logo
Wrong email address or username
Wrong email address or username
Incorrect verification code
back to top
Search tags: middle-grade
Load new posts () and activity
Like Reblog Comment
show activity (+)
review 2017-02-02 21:59
Seriously Wicked
Seriously Wicked - Tina Connolly

I ran across Seriously Wicked on the e-library site for my local Army library and fell in love with the cover. But they didn't own the book. I recommended it, and the next in the series, for purchase and, much to my delight, the library purchased both of them.

 

It is a quirky, quirky novel, which is something I appreciated! Camellia Hendrix is not your normal 15 year old high school girl. Instead, she is the apprentice/slave to Sarmine, whom she refers to only as "the witch." How she came to be under the control of Sarmine is sketchy at best and doesn't help the already rocky relationship between the two. To say that the witch is not maternal would be a vast understatement. Her idea of punishment is to turn Cam's hand into noodles, wrap her in vines, turn into a statue, and much worse. Clearly a case for child protective services, but the witch insists the punishments teach lessons and are character-building. Cam's best friend is quirky in her own way, smart and accepting of Cam's secrets. And then there is Devon, whose character went through all kinds of mayhem.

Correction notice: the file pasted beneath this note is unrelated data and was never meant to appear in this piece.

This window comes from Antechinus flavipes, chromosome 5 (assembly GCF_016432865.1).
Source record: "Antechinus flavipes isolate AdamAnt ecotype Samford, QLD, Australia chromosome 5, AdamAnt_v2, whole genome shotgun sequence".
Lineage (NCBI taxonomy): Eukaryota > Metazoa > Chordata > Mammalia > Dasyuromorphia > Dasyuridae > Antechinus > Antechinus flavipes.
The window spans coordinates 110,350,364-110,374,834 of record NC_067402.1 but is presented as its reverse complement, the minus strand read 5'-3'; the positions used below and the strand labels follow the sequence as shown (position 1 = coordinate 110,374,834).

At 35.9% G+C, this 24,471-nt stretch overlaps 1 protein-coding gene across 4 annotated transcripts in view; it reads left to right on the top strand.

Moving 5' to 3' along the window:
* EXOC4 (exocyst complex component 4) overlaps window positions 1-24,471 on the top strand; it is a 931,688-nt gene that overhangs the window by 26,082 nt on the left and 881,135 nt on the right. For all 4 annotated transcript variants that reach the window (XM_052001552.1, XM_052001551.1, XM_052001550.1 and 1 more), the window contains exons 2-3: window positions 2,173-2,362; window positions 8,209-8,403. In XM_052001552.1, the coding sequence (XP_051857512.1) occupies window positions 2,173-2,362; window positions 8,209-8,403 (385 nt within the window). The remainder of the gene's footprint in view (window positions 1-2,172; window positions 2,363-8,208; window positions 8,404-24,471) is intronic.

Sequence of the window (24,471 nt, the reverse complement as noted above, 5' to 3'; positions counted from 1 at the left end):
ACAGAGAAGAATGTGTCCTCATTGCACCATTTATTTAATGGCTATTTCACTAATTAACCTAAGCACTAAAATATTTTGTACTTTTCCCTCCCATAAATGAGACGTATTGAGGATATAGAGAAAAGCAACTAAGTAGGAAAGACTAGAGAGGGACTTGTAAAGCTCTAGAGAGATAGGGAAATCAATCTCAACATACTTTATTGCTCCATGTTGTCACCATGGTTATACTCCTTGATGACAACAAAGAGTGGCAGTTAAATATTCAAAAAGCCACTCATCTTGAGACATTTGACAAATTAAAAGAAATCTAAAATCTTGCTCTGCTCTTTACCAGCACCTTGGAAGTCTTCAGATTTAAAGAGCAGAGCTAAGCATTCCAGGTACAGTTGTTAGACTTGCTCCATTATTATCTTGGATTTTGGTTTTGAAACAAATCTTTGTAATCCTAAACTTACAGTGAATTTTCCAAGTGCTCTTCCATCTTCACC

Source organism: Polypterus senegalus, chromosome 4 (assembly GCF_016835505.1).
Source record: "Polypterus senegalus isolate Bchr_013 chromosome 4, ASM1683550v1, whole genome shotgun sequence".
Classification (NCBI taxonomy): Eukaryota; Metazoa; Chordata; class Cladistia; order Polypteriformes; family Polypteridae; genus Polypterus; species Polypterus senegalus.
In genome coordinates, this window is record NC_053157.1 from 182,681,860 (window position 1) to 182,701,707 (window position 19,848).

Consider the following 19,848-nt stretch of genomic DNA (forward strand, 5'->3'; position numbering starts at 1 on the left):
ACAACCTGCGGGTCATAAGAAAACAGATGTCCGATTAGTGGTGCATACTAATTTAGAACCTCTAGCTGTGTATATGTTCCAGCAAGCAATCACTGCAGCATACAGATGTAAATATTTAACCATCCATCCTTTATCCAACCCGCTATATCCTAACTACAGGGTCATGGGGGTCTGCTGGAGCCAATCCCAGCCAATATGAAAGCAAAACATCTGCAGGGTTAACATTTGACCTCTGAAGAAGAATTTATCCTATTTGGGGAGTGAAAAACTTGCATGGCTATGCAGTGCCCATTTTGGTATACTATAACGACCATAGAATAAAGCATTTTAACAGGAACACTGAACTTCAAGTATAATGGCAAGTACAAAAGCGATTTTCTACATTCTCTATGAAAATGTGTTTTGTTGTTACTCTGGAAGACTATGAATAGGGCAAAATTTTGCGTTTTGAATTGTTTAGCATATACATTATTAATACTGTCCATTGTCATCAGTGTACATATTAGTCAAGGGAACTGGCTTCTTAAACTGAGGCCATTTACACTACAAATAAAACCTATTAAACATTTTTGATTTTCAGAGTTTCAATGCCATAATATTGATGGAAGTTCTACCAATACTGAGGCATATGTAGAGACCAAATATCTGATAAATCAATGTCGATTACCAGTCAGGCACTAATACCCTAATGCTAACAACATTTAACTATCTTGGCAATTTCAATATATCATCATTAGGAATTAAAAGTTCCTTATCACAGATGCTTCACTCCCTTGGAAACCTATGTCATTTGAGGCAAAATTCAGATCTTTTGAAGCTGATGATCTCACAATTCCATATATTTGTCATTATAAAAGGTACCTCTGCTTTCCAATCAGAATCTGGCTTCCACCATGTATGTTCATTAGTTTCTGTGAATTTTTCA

The characters, even if you hated them, were interesting and well-developed. Because the novel was fairly short, each one of the characters played a significant role in the story. Kelvin, Jenah, even her teacher... each one of them was significant to the plot. Cam's character was fantastic, a strong female personality without any of the emo-angst I hate. Instead, she met diversity with a smile and a quip. She adapted to her circumstances and found a way to make the best of it. I loved the fact that no matter how much she was oppressed, and she was, she still made it her mission to protect others. And there were plenty of unexpected moments along the way.

 

Overall: The book is marketed as a YA novel, but although I enjoyed it, I felt like the tone of it was a probably bit younger than that. Seriously Wicked is fun, light-hearted, and quirky read full of witches and magic.

Source: thecaffeinateddivareads.multifacetedmama.com/?p=12557
Like Reblog Comment
show activity (+)
review 2017-01-31 18:18
How to train as the #2 hero
Sidekicked - John David Anderson